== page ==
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Avoiding modelling scams

On the 1st December 2010 new rules came into operation, banning modelling agencies from charging an up front fee to include a model's details on a database or website - make sure you don't get caught out! A modelling agency should never charge you fees to be added to their books. Read more here.

There are quite a few modelling scams out there, that prey on aspiring models – so it’s important to be aware and stay safe. Below are details of a few types of modelling scams that have been identified in the past.

Avoid modelling scamsBogus modelling castings and seminars

Some scammers set up fake casting seminars. Aspiring models are invited to the seminars, where they are convinced to hand over a fee in order to be represented by the casting agency. In return for the fee, the casting agency promises to present photos of the model to leading agencies. The casting agency insists that if the aspiring model is not signed, then they will receive a full refund.

In addition to this, the company may try to sell the test photos produced at the casting, which will usually be overpriced and unsuitable for a portfolio or to send to genuine modelling agencies.

A short while later, the model does get a phone call, claiming they have been successful, and this agency would like to sign them up. Unfortunately, the ‘modelling agency’ is just another scam business set up by the same people who ran the casting seminar, and sometimes will even request another fee.

See below for tips on how to identify and avoid fake modelling agencies.

Fake modelling agencies charging a fee to join

On the 1st December 2010 new rules came into operation, banning modelling agencies from charging an up front fee to include a model's details on a database or website. However, there are still plenty to cowboy modelling agencies trying to con aspiring models out of their cash.

The scout scam

Many fake agencies will send people out onto the street with a camera and business card to approach teenage girls on the high street. They will ask you if you've modelled before and make lots of flattering commentsa bout how you could definitely be a model - maybe even the next supermodel! They may take a photo of you and will hand over their details, saying you should get in contact, as they've got a specific job in mind that would suit you perfectly.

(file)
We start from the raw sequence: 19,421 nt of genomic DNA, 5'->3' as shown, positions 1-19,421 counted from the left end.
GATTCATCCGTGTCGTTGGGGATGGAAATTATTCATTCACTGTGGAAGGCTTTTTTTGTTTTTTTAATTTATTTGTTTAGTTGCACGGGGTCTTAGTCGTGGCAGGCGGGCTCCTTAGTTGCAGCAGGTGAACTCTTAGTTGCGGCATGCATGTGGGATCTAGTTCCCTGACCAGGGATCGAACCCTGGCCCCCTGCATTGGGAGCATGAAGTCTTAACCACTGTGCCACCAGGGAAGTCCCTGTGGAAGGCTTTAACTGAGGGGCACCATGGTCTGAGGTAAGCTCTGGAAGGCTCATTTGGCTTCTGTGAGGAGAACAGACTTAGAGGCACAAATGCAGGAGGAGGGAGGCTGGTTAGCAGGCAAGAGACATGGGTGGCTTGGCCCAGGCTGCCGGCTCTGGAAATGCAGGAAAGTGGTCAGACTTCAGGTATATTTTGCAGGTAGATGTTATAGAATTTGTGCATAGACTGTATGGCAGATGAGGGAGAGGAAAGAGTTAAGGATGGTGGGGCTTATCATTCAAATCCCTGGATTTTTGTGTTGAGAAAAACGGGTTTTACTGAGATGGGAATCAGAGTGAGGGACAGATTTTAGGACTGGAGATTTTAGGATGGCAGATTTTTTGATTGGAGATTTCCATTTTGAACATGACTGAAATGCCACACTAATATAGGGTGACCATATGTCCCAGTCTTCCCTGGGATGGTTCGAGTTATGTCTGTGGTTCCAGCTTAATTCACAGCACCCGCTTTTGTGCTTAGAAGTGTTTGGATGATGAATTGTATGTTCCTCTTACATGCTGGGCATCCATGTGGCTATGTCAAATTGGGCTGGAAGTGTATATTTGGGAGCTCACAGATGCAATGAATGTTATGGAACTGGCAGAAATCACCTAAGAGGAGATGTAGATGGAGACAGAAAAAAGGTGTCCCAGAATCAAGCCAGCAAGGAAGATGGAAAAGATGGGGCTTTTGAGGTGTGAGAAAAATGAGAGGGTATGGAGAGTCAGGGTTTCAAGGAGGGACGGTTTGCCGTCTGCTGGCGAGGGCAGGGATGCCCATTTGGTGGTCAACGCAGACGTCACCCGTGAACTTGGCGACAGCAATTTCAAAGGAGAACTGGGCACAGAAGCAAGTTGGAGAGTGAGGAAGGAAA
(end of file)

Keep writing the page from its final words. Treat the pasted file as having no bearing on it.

The newspaper / online advert scam

Similarly, the same fake agencies will take out adverts in local newspapers, classifieds or online, asking for applications by pos or email.

The adverts are usually very appealing, as they stress that they need models urgently, and that no modelling experience is required.

Once the applications are received the ‘agency’ accepts the model, actor or film extra, but asks for an administration or marketing fee, ranging from £50 to £250.

No genuine modelling agencies charge a fee to join. Modelling agencies make their money by finding models work and taking a commission from the client's fee. They will want to see some good photos of the potential model and if they like them, you will be invited in person for an interview.

Tips of how to avoid getting caught by a fake modelling agency:

  • Be wary of adverts in locals papers, classifieds and online (they might not all be bad, but you need to be extra cautious)
  • Avoid companies that have no permanent address
  • Avoid companies that have no landline telephone number
  • Always take someone with you for safety
  • If you are under 18 you MUST absolutely, no question take and adult with you. No reputable agency will see you without a guardian anyway, so if they're insisting you come alone -n run a mile!
  • Read contracts carefully (even though it might seem tedious) and if you really can't understand it, find someone who can. It's probably worht paying an independant lawyer, or you may find it costs you a lot more, further down the line...
  • Don't respond to pressure - an agencies that will build a good career for you should be willing to wait for you to make your decision, they want models with a cool head not people who are easily bullied into signing on the spot
  • Use your common sense, and don't be afraid to say NO!


Unfair modelling agency contracts

Most new models are so excited at the prospect of being accepted to a modelling agency, that they will sign whatever contract is put in front of them. But like with any other contract, it’s important to read it carefully, before signing anything.

With the prospect of modelling work, it’s easy to be optimistic, and assume disputes will not arise, but some contracts may be designed to be heavily in favour of the agency. These contracts may have extremely high modelling agency fees, place the burden of expenses on the model and / or have heavy penalties for minor things that are impossible to avoid, such as slight lateness or even sneezing in the wrong direction.

These clauses may result in models working long hours with very little, if any, monetary compensation and no rights to recourse.